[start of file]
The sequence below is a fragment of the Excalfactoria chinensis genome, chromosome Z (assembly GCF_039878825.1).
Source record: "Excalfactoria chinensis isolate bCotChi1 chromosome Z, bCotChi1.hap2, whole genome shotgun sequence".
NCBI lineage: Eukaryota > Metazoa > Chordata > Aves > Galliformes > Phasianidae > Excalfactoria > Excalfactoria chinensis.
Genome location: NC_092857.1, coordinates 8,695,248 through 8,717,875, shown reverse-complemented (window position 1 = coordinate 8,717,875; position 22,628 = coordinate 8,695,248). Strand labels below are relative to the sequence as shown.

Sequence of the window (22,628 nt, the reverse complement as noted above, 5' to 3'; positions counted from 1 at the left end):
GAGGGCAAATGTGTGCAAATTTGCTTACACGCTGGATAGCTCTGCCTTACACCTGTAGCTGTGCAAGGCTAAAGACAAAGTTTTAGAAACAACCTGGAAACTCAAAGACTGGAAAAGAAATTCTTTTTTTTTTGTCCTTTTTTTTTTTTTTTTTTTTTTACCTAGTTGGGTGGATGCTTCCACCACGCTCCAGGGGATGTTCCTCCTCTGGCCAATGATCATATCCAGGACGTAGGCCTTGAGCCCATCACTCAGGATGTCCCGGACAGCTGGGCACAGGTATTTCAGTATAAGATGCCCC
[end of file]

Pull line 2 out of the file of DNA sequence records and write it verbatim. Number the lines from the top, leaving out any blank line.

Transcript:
Source record: "Excalfactoria chinensis isolate bCotChi1 chromosome Z, bCotChi1.hap2, whole genome shotgun sequence".